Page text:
A certificate program could be independently developed for community gardeners and community garden professionals or the average citizen covering courses in the physical, horticultural and social aspects of community gardening.

The Institute can also initiate and encourage community garden research by the instructors and students or in collaboration with researchers from the Universities.

University researchers have in the past or are currently involved in ongoing community gardening research projects , for example Dr. Jill Litt UCHSC is working with Denver Urban Gardens and the Growing Healthy Communities Project to investigate the health and social benefits of community gardening
(The Underground News, winter 2006,vol11 no 2 p7).

A long term research project the
Whitmire Study, in St Louis undertaken by the Public Policy Research Center at the University of Missouri-St. Louis is examining positive effects that cgs have on their communities such as: crime reduction both to property and people, increased property values and improvement of property, improvements in the overall appearance of the neighborhood, and increased feelings of safety.

Jill Florence Lackey and Associates an independent professional evaluator conducted a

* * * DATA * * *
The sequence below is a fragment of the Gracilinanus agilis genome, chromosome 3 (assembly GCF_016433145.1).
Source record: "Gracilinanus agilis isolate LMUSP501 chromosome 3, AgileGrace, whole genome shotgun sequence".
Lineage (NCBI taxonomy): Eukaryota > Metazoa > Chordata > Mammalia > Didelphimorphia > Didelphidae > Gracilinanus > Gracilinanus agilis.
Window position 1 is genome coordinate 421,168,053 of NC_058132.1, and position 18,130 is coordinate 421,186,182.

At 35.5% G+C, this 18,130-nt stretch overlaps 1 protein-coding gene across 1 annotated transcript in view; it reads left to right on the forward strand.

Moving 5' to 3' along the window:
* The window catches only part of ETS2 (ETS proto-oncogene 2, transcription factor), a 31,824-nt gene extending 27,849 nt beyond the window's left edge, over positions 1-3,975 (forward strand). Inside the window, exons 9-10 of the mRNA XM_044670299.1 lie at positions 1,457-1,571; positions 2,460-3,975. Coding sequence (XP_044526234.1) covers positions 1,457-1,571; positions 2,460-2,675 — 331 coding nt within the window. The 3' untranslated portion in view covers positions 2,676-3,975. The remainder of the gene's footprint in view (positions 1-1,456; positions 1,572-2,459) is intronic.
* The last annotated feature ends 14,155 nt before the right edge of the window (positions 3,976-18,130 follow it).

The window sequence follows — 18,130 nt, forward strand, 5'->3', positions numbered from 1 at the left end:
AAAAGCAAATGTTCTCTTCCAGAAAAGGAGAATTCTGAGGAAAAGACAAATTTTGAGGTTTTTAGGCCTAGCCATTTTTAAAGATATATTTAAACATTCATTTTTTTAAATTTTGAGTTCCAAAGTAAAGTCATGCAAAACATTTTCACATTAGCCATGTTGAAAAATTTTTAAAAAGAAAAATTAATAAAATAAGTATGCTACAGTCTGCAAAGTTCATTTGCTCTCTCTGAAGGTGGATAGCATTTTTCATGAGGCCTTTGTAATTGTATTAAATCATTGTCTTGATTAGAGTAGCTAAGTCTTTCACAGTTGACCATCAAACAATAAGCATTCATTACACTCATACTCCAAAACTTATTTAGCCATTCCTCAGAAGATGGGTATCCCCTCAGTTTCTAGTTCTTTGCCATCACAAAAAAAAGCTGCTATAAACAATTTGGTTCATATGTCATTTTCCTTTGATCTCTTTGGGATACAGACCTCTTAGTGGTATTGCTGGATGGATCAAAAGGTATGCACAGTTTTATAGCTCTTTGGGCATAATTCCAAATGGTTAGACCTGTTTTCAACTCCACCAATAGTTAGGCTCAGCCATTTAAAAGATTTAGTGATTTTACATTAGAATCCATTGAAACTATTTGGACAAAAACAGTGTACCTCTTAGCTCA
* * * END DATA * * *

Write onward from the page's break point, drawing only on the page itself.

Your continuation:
statistical evaluation of the southeast Wisconsin Community gardens showing community gardeners eat more fresh vegetables than in the previous 24 hours and engage in more physical exercise than the previous week while gardening.

Researchers studying crime and neighborhood interaction sometimes conclude that community gardens are a tool to help deter crime as in the case of Dr. Fenton Earls, professor of human behavior and development at the Harvard School of Public Health.

“His study, based in Chicago, has challenged an immensely popular competing theory about the roots of crime. "Broken windows," as it is known, holds that physical and social disorder in a neighborhood lead to increased crime, that if one broken window or aggressive squeegee man is allowed to remain in a neighborhood, bigger acts of disorderly behavior will follow.

In a landmark 1997 paper that he wrote with colleagues in the journal Science, and in a subsequent study in The American Journal of Sociology, Dr. Earls reported that most major crimes were linked not to "broken windows" but to two other neighborhood variables: concentrated poverty and what he calls, with an unfortunate instinct for the dry and off-putting language of social science, collective efficacy.

"If you got a crew to clean up the mess," Dr. Earls said, "it would last for two weeks and go back to where it was. The point of intervention is not to clean up the neighborhood, but to work on its collective efficacy. If you organized a community meeting in a local church or school, it's a chance for people to meet and solve problems.